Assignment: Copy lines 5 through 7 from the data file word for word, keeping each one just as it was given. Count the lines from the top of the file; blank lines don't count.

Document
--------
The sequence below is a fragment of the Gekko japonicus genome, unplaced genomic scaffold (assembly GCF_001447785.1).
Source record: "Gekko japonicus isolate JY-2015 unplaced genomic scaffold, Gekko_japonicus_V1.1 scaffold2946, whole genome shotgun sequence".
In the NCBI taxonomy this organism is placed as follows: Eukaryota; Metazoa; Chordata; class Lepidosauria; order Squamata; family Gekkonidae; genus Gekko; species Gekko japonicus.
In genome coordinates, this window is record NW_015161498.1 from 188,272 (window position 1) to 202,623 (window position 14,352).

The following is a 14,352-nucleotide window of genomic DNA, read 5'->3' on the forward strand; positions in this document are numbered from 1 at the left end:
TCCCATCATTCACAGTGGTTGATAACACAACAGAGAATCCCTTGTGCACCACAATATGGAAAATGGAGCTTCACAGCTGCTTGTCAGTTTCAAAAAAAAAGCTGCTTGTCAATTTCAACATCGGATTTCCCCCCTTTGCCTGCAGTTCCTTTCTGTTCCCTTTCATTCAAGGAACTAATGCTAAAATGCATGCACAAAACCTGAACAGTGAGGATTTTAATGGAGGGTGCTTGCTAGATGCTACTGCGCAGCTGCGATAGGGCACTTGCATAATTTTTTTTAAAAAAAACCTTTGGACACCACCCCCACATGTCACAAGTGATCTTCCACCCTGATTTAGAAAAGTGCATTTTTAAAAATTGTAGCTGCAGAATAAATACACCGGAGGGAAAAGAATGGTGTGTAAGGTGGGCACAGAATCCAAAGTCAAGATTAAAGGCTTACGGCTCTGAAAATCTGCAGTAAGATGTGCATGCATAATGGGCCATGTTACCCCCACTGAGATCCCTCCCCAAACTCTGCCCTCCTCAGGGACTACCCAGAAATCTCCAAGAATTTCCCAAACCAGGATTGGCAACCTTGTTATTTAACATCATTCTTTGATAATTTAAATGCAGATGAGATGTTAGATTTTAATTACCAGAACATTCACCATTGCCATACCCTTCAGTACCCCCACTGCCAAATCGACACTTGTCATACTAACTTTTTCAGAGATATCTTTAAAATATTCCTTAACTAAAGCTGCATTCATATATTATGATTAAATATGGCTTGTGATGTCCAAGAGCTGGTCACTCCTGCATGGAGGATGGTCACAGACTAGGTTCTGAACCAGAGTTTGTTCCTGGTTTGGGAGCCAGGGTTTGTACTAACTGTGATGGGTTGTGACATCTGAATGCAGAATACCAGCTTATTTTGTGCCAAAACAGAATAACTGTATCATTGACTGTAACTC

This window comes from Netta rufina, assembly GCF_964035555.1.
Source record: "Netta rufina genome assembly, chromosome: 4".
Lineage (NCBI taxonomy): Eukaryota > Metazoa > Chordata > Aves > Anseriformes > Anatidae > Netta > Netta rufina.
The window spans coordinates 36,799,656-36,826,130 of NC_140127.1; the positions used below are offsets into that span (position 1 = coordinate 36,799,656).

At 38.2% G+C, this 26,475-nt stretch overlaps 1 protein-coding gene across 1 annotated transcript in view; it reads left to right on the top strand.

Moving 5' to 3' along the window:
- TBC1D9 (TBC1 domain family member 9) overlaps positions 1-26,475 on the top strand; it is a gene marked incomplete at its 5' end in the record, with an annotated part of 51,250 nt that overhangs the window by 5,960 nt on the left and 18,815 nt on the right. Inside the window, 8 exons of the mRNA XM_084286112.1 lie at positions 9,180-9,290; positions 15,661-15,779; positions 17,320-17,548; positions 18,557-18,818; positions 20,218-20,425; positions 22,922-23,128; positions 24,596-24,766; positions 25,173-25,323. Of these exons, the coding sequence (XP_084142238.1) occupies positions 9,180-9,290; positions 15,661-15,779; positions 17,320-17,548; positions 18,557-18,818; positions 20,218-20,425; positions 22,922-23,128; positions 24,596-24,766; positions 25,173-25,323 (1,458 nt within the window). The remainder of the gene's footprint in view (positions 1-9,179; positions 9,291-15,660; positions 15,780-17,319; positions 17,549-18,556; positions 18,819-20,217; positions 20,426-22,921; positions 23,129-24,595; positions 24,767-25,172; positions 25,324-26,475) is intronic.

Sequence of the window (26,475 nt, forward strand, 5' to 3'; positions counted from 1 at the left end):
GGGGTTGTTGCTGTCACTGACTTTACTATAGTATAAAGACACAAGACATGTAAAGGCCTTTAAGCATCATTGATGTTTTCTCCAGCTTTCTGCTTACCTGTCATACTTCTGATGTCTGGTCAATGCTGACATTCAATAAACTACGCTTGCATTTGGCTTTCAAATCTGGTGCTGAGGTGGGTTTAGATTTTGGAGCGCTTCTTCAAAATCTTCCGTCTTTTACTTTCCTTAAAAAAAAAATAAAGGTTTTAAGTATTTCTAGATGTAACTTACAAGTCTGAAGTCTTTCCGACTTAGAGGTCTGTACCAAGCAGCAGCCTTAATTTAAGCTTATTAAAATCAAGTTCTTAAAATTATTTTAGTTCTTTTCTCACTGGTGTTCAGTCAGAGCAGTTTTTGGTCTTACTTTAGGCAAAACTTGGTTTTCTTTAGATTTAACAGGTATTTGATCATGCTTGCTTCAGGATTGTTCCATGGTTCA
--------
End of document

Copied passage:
The following is a 14,352-nucleotide window of genomic DNA, read 5'->3' on the forward strand; positions in this document are numbered from 1 at the left end:
TCCCATCATTCACAGTGGTTGATAACACAACAGAGAATCCCTTGTGCACCACAATATGGAAAATGGAGCTTCACAGCTGCTTGTCAGTTTCAAAAAAAAAGCTGCTTGTCAATTTCAACATCGGATTTCCCCCCTTTGCCTGCAGTTCCTTTCTGTTCCCTTTCATTCAAGGAACTAATGCTAAAATGCATGCACAAAACCTGAACAGTGAGGATTTTAATGGAGGGTGCTTGCTAGATGCTACTGCGCAGCTGCGATAGGGCACTTGCATAATTTTTTTTAAAAAAAACCTTTGGACACCACCCCCACATGTCACAAGTGATCTTCCACCCTGATTTAGAAAAGTGCATTTTTAAAAATTGTAGCTGCAGAATAAATACACCGGAGGGAAAAGAATGGTGTGTAAGGTGGGCACAGAATCCAAAGTCAAGATTAAAGGCTTACGGCTCTGAAAATCTGCAGTAAGATGTGCATGCATAATGGGCCATGTTACCCCCACTGAGATCCCTCCCCAAACTCTGCCCTCCTCAGGGACTACCCAGAAATCTCCAAGAATTTCCCAAACCAGGATTGGCAACCTTGTTATTTAACATCATTCTTTGATAATTTAAATGCAGATGAGATGTTAGATTTTAATTACCAGAACATTCACCATTGCCATACCCTTCAGTACCCCCACTGCCAAATCGACACTTGTCATACTAACTTTTTCAGAGATATCTTTAAAATATTCCTTAACTAAAGCTGCATTCATATATTATGATTAAATATGGCTTGTGATGTCCAAGAGCTGGTCACTCCTGCATGGAGGATGGTCACAGACTAGGTTCTGAACCAGAGTTTGTTCCTGGTTTGGGAGCCAGGGTTTGTACTAACTGTGATGGGTTGTGACATCTGAATGCAGAATACCAGCTTATTTTGTGCCAAAACAGAATAACTGTATCATTGACTGTAACTC

This window comes from Netta rufina, assembly GCF_964035555.1.